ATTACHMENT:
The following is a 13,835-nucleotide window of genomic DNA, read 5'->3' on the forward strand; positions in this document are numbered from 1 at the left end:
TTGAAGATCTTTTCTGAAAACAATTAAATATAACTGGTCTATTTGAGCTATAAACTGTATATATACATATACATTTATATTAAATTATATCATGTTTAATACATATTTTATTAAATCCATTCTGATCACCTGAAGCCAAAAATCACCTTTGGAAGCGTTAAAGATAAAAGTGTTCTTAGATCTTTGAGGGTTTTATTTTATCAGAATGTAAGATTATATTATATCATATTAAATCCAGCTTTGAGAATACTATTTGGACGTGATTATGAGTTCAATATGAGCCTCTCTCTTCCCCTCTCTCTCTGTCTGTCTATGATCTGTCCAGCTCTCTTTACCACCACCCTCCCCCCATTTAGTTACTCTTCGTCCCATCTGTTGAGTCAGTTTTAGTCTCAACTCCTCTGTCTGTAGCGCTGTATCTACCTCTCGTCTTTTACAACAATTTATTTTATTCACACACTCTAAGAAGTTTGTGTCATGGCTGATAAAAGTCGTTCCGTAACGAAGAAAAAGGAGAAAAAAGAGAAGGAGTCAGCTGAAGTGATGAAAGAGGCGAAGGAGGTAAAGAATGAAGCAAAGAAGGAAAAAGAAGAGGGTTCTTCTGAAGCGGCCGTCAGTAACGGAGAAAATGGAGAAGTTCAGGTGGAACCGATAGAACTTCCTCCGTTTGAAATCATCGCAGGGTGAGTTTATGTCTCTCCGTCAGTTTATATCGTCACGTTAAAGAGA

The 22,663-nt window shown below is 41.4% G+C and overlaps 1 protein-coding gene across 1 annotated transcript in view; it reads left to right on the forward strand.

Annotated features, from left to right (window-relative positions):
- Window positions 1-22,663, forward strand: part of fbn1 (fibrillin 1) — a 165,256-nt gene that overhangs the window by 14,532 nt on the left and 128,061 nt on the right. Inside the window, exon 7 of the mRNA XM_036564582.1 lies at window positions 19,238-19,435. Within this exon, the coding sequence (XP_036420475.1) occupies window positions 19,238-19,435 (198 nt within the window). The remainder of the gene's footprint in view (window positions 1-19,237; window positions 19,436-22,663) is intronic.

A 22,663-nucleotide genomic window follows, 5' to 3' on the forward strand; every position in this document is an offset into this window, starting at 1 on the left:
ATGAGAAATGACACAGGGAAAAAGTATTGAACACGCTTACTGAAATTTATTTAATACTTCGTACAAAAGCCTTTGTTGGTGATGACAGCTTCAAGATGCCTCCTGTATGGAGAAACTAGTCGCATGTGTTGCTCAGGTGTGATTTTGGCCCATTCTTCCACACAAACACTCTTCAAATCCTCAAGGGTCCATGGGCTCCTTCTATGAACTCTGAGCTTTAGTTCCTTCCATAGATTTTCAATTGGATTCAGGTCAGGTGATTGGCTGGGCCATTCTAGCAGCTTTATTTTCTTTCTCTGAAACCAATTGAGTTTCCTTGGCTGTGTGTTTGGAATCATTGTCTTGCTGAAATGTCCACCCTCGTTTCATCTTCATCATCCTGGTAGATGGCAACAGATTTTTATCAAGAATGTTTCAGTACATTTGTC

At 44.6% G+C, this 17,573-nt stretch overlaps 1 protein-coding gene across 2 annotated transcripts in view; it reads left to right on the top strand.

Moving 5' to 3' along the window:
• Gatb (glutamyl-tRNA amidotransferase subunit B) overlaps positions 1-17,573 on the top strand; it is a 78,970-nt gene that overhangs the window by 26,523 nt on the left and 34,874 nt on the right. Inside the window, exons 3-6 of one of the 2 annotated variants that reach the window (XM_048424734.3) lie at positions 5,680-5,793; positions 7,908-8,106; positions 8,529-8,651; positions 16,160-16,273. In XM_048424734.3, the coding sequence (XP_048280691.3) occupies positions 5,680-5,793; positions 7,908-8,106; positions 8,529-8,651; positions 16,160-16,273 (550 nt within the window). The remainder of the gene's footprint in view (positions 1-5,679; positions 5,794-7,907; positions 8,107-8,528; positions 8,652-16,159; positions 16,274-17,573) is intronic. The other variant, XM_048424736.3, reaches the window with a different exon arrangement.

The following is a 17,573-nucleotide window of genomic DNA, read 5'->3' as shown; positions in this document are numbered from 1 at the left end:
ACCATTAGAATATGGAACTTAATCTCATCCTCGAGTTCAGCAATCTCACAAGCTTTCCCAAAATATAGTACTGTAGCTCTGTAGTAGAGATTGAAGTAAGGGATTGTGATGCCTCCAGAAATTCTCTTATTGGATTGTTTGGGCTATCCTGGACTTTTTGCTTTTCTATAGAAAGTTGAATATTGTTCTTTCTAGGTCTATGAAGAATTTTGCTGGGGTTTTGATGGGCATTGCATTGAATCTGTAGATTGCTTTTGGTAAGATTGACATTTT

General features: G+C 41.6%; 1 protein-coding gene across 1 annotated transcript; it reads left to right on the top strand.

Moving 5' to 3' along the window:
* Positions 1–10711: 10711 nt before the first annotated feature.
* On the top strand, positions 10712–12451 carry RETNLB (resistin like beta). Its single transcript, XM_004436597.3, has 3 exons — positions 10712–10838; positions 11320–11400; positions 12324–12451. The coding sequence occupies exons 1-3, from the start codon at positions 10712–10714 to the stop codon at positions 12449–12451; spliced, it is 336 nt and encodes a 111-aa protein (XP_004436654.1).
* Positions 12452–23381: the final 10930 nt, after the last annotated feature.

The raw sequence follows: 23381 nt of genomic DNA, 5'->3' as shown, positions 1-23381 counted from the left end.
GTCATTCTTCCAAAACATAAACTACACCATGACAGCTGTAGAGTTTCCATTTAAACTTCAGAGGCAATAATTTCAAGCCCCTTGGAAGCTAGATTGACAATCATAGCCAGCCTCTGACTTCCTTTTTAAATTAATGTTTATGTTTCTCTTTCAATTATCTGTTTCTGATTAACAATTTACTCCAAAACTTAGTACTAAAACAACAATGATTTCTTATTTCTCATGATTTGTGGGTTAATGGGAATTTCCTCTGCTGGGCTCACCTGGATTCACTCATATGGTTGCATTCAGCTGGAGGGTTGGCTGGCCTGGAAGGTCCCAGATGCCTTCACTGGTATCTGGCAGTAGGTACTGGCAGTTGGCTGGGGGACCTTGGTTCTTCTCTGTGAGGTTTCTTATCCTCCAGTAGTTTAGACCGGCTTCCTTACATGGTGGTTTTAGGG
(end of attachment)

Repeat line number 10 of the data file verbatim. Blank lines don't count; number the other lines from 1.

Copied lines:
• Gatb (glutamyl-tRNA amidotransferase subunit B) overlaps positions 1-17,573 on the top strand; it is a 78,970-nt gene that overhangs the window by 26,523 nt on the left and 34,874 nt on the right. Inside the window, exons 3-6 of one of the 2 annotated variants that reach the window (XM_048424734.3) lie at positions 5,680-5,793; positions 7,908-8,106; positions 8,529-8,651; positions 16,160-16,273. In XM_048424734.3, the coding sequence (XP_048280691.3) occupies positions 5,680-5,793; positions 7,908-8,106; positions 8,529-8,651; positions 16,160-16,273 (550 nt within the window). The remainder of the gene's footprint in view (positions 1-5,679; positions 5,794-7,907; positions 8,107-8,528; positions 8,652-16,159; positions 16,274-17,573) is intronic. The other variant, XM_048424736.3, reaches the window with a different exon arrangement.